Kevin Olekaibe (Getty Images)
The rising senior impressed the UNLV coaches so much that they jumped at the chance to snatch Olekaibe up when he decided to transfer, especially since it won't cost the Rebels a scholarship to do so.
Olekaibe revealed Monday evening that he will transfer to UNLV and join the team as a walk-on, a move necessitated by the fact Fresno State would not release him to speak to other Mountain West schools. Though Olekaibe could have transferred anywhere outside the league with no restrictions, the only way he could play for another Mountain West program was to pay his own way.
Why would Olekaibe pay his own way at UNLV rather than accepting a scholarship offer elsewhere? He told the Las Vegas Sun and Las Vegas Review-Journal that he is returning to his hometown to be closer to his father, who is paralyzed from the waist down and unable to speak as a result of two strokes.
Olekaibe will petition for a hardship waiver from the NCAA allowing him to play right away as a senior next season. It appears Olekaibe would have a strong case to win his petition, but the stakes are high since transfers within the Mountain West typically have to sit out two full seasons and that would mean his college basketball career would be over.
That UNLV was able to land a scorer of Olekaibe's caliber without burning its last available scholarship is a coup for the Rebels.
Olekaibe averaged 17.8 points per game as a volume-shooting sophomore, albeit in the WAC rather than the Mountain West. An elbow injury that kept him out of the gym much of the offseason contributed to Olekaibe's outside shot becoming more erratic last season, leading the 6-foot-2 guard to average a modest 8.1 points per game on just 34.7 percent shooting.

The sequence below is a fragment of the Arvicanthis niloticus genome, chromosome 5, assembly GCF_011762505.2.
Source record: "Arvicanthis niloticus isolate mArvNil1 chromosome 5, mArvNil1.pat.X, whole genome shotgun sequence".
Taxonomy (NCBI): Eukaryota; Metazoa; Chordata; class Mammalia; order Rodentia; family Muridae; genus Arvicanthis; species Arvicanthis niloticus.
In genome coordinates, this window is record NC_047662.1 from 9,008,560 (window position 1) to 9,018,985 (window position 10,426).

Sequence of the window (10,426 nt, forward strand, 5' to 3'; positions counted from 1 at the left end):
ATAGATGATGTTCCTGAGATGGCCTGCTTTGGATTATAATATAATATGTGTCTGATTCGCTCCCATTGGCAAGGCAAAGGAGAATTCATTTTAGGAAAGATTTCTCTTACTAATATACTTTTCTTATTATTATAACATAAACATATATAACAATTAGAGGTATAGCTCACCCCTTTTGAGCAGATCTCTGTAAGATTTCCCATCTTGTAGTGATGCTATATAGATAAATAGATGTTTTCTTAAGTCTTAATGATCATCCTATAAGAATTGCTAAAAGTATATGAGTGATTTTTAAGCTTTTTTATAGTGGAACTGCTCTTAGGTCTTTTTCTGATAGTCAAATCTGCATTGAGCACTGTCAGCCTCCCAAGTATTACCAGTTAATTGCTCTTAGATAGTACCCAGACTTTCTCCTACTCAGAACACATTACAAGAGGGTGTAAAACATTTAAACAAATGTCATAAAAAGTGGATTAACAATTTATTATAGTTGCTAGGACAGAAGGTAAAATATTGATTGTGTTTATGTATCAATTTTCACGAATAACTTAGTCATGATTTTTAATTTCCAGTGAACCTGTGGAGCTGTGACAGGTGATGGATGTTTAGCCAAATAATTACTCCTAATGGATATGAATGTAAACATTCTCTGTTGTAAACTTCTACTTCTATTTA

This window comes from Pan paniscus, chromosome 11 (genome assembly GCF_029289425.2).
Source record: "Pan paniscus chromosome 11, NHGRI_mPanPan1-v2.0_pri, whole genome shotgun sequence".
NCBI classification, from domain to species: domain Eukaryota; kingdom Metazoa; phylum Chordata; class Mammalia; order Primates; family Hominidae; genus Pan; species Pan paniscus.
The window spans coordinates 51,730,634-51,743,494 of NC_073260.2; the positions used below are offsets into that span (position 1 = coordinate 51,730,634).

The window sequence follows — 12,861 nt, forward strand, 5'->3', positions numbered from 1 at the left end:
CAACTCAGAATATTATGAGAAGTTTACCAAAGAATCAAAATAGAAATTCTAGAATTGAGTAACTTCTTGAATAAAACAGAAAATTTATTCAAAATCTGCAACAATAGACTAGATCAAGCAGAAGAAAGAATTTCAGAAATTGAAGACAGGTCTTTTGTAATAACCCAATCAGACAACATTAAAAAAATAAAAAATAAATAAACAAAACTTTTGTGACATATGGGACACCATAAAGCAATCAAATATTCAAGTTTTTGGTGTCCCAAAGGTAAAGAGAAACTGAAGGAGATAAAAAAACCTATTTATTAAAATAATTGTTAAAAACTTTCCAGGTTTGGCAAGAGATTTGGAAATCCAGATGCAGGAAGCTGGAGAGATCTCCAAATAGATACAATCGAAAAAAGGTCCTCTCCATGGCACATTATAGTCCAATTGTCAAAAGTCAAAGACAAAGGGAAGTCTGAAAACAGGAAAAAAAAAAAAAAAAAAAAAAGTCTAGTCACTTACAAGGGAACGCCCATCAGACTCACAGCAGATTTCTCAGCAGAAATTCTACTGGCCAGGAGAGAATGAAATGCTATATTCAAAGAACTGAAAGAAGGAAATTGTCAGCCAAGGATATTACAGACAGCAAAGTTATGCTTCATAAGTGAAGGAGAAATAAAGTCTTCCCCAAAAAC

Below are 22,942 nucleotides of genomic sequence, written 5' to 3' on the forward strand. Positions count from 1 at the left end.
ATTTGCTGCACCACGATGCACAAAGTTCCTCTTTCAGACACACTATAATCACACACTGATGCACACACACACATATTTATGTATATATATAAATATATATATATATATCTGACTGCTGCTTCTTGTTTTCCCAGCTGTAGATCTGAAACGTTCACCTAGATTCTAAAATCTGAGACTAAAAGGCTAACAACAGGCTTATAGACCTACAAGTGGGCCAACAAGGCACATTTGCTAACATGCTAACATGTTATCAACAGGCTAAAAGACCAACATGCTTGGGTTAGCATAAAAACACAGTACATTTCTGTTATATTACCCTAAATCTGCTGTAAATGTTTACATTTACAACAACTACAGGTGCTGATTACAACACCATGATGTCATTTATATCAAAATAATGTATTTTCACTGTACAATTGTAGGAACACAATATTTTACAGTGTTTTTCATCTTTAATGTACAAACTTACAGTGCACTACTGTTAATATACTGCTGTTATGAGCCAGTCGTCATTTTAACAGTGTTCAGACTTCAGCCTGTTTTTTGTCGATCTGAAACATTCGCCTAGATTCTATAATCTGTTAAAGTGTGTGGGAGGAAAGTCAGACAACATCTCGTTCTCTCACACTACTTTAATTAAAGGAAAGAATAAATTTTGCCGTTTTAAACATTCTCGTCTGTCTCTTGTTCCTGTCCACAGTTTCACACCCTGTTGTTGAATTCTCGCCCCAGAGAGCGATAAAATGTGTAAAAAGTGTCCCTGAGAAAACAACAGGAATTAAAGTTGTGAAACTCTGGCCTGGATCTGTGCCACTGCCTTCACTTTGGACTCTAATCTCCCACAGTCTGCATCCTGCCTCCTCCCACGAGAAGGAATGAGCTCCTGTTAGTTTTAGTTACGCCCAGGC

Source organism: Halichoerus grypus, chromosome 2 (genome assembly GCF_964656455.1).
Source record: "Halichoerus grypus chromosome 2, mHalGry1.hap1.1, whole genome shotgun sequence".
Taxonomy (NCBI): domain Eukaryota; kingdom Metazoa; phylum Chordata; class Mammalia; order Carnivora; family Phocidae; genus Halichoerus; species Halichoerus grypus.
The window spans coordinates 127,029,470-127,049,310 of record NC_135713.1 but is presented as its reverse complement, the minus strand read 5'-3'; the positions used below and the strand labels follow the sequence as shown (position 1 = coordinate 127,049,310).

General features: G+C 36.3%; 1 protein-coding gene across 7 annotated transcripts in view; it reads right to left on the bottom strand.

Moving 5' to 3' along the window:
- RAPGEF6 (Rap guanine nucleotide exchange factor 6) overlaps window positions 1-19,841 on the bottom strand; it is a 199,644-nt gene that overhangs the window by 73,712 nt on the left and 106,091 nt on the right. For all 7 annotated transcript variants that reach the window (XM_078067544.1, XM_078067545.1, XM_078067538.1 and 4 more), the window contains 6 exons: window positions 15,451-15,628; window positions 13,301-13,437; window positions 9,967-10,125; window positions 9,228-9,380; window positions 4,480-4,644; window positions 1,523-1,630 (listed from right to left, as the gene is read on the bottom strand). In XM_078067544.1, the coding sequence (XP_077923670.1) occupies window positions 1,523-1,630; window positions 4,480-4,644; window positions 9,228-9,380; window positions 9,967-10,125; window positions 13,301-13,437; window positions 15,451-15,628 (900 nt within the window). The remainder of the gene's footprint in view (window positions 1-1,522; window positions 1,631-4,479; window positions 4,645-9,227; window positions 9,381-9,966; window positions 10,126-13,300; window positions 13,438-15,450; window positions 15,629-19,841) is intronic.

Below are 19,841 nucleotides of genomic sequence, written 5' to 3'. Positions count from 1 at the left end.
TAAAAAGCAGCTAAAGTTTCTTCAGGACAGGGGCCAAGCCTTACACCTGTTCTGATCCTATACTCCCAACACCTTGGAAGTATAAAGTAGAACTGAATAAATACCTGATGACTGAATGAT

If Olekaibe can accept a complementary role off the bench at UNLV assuming he gets his waiver, his outside shooting prowess could help make up for the unexpected transfer of Katin Reinhardt to USC a couple weeks ago.
Junior college transfer DeVille Smith and returning standout Bryce Dejean-Jones are likely to start in the backcourt for UNLV, but Olekaibe, fellow transfer Jelan Kendrick and freshman combo guard Kendall Smith would likely all see playing time. Olekaibe gives coach Dave Rice enough backcourt depth to play a three-guard look at times.
Former UNLV coach Lon Kruger passed on Olekaibe out of high school even though the undersized shooting guard averaged a state-best 35.6 points per game during the 2009-10 at Cimarron High School and scored more than 40 points nine times.
Given a second chance at landing the hometown product – this time without even having to use a scholarship -- UNLV could not turn Olekaibe down again.
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